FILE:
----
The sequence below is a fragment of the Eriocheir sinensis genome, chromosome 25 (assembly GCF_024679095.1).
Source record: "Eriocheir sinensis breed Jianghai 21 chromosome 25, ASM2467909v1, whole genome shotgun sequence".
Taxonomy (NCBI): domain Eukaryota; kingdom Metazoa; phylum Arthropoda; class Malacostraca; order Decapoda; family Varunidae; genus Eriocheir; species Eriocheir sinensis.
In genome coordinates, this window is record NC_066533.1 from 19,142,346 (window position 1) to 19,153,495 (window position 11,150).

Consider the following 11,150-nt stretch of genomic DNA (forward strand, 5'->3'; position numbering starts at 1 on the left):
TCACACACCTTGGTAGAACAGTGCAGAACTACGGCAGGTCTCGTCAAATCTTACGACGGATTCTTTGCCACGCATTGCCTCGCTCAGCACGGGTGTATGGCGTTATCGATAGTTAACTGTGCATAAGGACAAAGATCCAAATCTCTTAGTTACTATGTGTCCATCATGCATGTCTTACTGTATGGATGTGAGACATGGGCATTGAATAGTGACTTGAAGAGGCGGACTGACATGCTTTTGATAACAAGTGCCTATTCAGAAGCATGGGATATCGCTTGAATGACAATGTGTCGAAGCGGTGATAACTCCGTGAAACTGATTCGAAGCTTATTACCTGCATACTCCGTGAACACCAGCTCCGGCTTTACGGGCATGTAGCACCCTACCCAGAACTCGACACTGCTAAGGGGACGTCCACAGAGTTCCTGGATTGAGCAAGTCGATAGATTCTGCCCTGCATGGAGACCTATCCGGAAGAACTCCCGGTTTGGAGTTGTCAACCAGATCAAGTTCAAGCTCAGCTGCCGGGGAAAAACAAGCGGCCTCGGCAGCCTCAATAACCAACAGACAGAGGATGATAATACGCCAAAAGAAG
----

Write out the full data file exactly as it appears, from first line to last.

The sequence below is a fragment of the Eriocheir sinensis genome, chromosome 25 (assembly GCF_024679095.1).
Source record: "Eriocheir sinensis breed Jianghai 21 chromosome 25, ASM2467909v1, whole genome shotgun sequence".
Taxonomy (NCBI): domain Eukaryota; kingdom Metazoa; phylum Arthropoda; class Malacostraca; order Decapoda; family Varunidae; genus Eriocheir; species Eriocheir sinensis.
In genome coordinates, this window is record NC_066533.1 from 19,142,346 (window position 1) to 19,153,495 (window position 11,150).

Consider the following 11,150-nt stretch of genomic DNA (forward strand, 5'->3'; position numbering starts at 1 on the left):
TCACACACCTTGGTAGAACAGTGCAGAACTACGGCAGGTCTCGTCAAATCTTACGACGGATTCTTTGCCACGCATTGCCTCGCTCAGCACGGGTGTATGGCGTTATCGATAGTTAACTGTGCATAAGGACAAAGATCCAAATCTCTTAGTTACTATGTGTCCATCATGCATGTCTTACTGTATGGATGTGAGACATGGGCATTGAATAGTGACTTGAAGAGGCGGACTGACATGCTTTTGATAACAAGTGCCTATTCAGAAGCATGGGATATCGCTTGAATGACAATGTGTCGAAGCGGTGATAACTCCGTGAAACTGATTCGAAGCTTATTACCTGCATACTCCGTGAACACCAGCTCCGGCTTTACGGGCATGTAGCACCCTACCCAGAACTCGACACTGCTAAGGGGACGTCCACAGAGTTCCTGGATTGAGCAAGTCGATAGATTCTGCCCTGCATGGAGACCTATCCGGAAGAACTCCCGGTTTGGAGTTGTCAACCAGATCAAGTTCAAGCTCAGCTGCCGGGGAAAAACAAGCGGCCTCGGCAGCCTCAATAACCAACAGACAGAGGATGATAATACGCCAAAAGAAG